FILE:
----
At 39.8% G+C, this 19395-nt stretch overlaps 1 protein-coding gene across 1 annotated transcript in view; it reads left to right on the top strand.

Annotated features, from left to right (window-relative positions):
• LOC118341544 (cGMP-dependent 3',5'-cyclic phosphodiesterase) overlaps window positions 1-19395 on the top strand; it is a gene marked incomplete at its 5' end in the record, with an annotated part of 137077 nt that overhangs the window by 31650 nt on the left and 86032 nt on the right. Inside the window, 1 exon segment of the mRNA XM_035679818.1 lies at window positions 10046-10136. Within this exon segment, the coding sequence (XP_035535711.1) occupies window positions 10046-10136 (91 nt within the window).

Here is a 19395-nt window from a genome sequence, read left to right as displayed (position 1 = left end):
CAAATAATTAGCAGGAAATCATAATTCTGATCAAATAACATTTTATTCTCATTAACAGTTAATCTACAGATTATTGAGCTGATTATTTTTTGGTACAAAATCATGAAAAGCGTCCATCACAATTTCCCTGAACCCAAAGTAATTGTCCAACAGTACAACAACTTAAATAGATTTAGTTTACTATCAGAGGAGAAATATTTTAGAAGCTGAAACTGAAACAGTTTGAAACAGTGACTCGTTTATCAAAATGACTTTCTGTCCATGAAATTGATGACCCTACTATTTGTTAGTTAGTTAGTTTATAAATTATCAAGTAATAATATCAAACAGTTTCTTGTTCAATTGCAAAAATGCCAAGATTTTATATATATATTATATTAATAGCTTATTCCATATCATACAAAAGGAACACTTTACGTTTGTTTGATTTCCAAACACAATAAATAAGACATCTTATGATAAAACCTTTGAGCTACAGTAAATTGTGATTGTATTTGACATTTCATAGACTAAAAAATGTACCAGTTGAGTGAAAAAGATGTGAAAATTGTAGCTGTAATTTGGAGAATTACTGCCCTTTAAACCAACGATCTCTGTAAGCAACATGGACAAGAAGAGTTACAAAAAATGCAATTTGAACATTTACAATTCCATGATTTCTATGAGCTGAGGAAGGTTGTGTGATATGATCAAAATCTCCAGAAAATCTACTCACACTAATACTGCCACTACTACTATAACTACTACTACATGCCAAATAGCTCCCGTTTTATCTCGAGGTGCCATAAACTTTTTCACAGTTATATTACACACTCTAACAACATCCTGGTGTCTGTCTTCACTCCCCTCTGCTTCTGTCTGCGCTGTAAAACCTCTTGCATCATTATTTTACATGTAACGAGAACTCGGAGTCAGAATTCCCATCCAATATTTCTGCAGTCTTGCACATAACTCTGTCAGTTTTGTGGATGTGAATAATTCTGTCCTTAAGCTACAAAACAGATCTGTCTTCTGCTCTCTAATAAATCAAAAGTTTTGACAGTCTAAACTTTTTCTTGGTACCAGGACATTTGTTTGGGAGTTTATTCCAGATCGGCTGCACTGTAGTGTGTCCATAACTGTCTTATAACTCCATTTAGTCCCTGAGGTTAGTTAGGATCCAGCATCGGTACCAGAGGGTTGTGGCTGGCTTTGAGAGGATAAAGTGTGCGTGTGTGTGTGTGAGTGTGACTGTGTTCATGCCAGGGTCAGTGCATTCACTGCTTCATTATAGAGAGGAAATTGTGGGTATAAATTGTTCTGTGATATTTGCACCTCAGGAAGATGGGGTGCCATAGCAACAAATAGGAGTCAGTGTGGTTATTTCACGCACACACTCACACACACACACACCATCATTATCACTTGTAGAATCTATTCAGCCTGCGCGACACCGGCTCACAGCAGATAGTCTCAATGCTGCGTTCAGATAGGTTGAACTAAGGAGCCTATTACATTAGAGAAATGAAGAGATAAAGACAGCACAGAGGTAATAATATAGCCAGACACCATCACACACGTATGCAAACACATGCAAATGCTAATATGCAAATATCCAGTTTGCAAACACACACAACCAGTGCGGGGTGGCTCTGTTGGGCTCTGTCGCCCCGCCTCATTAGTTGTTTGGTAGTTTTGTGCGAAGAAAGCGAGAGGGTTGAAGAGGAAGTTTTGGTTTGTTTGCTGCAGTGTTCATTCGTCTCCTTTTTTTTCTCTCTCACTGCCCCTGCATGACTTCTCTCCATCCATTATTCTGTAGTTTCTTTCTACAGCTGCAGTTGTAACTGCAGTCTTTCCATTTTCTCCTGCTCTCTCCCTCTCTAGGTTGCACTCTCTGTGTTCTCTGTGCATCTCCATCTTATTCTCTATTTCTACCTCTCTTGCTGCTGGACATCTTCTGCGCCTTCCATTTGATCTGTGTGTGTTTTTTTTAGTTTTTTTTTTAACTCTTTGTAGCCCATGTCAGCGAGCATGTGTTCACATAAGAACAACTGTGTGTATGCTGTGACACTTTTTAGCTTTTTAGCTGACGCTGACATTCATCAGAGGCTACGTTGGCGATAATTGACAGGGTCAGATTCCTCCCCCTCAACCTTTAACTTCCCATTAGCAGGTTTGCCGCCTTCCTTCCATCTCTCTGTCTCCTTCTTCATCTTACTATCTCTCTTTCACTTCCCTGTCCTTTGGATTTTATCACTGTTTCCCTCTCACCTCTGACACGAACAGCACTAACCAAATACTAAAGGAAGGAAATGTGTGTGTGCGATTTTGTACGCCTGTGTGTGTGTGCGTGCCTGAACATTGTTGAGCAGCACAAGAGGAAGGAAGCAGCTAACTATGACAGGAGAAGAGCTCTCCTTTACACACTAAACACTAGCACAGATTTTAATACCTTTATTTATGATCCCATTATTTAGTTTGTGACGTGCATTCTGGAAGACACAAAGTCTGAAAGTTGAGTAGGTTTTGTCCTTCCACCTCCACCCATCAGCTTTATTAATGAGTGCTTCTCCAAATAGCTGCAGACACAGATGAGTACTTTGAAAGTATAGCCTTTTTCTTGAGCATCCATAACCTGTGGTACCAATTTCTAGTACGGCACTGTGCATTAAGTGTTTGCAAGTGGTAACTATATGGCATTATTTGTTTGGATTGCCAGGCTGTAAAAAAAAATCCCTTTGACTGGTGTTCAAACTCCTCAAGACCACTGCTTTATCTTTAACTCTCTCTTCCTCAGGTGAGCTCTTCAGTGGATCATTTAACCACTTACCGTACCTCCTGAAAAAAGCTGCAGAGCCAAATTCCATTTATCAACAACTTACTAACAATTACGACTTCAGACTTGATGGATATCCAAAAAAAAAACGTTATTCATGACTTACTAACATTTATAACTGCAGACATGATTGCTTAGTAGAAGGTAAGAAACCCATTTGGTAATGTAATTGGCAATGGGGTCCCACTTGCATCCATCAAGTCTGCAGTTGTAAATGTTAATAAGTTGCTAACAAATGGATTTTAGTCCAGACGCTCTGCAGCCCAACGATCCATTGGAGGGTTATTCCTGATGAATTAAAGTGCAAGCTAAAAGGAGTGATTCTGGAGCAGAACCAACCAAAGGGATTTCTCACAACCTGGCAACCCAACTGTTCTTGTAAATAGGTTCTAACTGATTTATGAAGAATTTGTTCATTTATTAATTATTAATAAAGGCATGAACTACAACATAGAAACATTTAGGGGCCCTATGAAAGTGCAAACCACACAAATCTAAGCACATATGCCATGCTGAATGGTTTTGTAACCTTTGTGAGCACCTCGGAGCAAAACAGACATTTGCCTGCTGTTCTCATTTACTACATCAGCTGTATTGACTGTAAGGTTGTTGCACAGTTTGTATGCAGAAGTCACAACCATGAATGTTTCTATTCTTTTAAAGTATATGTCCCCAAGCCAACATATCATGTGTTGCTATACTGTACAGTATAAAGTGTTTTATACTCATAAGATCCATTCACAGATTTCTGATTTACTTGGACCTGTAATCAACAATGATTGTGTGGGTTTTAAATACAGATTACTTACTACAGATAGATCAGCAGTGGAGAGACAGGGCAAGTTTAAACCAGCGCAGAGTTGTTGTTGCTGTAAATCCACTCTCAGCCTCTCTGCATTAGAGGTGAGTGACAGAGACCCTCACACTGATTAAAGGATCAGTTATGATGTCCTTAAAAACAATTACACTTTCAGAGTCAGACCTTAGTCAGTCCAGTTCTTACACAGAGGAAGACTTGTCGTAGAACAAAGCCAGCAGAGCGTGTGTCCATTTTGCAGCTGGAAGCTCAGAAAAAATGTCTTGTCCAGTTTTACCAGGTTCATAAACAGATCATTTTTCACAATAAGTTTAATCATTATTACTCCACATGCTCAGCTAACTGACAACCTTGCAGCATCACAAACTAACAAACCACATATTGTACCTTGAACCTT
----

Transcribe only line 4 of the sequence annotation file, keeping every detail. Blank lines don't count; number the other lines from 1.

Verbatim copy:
Here is a 19395-nt window from a genome sequence, read left to right as displayed (position 1 = left end):